Friday, April 28, 2006
Here is the abstract of his article:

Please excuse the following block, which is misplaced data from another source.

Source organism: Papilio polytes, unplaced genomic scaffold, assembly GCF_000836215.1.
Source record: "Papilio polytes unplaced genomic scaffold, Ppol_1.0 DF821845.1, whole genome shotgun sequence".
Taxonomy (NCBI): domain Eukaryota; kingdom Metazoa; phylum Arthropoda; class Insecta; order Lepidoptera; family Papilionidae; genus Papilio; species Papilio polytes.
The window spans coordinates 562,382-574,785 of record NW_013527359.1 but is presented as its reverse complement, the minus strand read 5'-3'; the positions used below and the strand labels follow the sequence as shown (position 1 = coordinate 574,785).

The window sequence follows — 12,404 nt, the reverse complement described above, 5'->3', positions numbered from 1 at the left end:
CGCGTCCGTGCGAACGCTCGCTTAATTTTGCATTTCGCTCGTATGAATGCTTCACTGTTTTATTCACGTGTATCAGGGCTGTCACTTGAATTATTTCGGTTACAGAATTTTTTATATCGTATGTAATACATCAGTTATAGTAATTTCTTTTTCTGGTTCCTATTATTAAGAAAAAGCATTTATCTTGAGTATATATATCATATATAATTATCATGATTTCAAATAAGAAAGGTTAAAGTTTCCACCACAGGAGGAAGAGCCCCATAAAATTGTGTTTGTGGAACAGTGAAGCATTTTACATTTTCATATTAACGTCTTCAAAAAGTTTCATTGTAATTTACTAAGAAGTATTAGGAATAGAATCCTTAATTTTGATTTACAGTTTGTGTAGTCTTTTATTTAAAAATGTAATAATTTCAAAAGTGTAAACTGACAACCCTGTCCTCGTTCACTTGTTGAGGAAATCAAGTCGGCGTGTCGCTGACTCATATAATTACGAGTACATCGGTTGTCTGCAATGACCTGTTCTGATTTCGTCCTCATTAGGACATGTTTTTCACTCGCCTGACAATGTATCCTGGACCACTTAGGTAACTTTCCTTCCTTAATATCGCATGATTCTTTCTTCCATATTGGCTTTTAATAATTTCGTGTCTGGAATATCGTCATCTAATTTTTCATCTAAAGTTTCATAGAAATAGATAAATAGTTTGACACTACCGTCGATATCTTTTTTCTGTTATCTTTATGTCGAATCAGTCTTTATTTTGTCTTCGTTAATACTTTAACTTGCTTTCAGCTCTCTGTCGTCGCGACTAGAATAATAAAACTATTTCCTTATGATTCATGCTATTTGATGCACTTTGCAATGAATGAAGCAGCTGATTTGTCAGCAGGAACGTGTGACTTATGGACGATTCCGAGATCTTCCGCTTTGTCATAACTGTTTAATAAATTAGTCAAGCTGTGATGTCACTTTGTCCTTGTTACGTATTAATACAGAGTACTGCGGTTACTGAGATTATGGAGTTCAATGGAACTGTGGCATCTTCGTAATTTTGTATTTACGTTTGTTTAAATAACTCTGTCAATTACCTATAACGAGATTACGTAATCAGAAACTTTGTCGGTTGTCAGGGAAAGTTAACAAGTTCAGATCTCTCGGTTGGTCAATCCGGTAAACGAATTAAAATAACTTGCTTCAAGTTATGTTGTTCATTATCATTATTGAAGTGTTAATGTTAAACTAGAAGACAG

This article addresses the rise and gradual diversification of state statutes permitting settlors to self-settle trusts that avoid claims by their own creditors (known generically as asset protection trusts). The article argues that, whatever the motives underlying their authorization, asset protection trusts are unobjectionable, and even potentially beneficial, as a matter of public policy, at least to the extent that they affect the rights of voluntary (contract) creditors. The same can be said of revocable asset protection trusts, a new type of vehicle permissible since 2004 under one state statute. On the other hand, statutory provisions shielding the corpus of an asset protection trust from the claims of involuntary creditors (tort claimants, alimony creditors, etc.) raise a different set of concerns and merit revision on policy grounds. Unless efforts to revise the relevant statutes are undertaken in a broader legal context, however, so that they encompass all sorts of asset protection strategies, those efforts would prove counter-productive. A second section of the article analyses the problem of asset protection trusts in a bankruptcy proceeding. Like other forms of spendthrift trust, asset protection trusts should remain impervious to creditors' claims in bankruptcy, but as a matter of discharge policy ought to be made subject to the new means test regulating eligibility for bankruptcy relief. Ensuring that this occurs in all cases will require tweaking the language of the Bankruptcy Code as revised in 2005.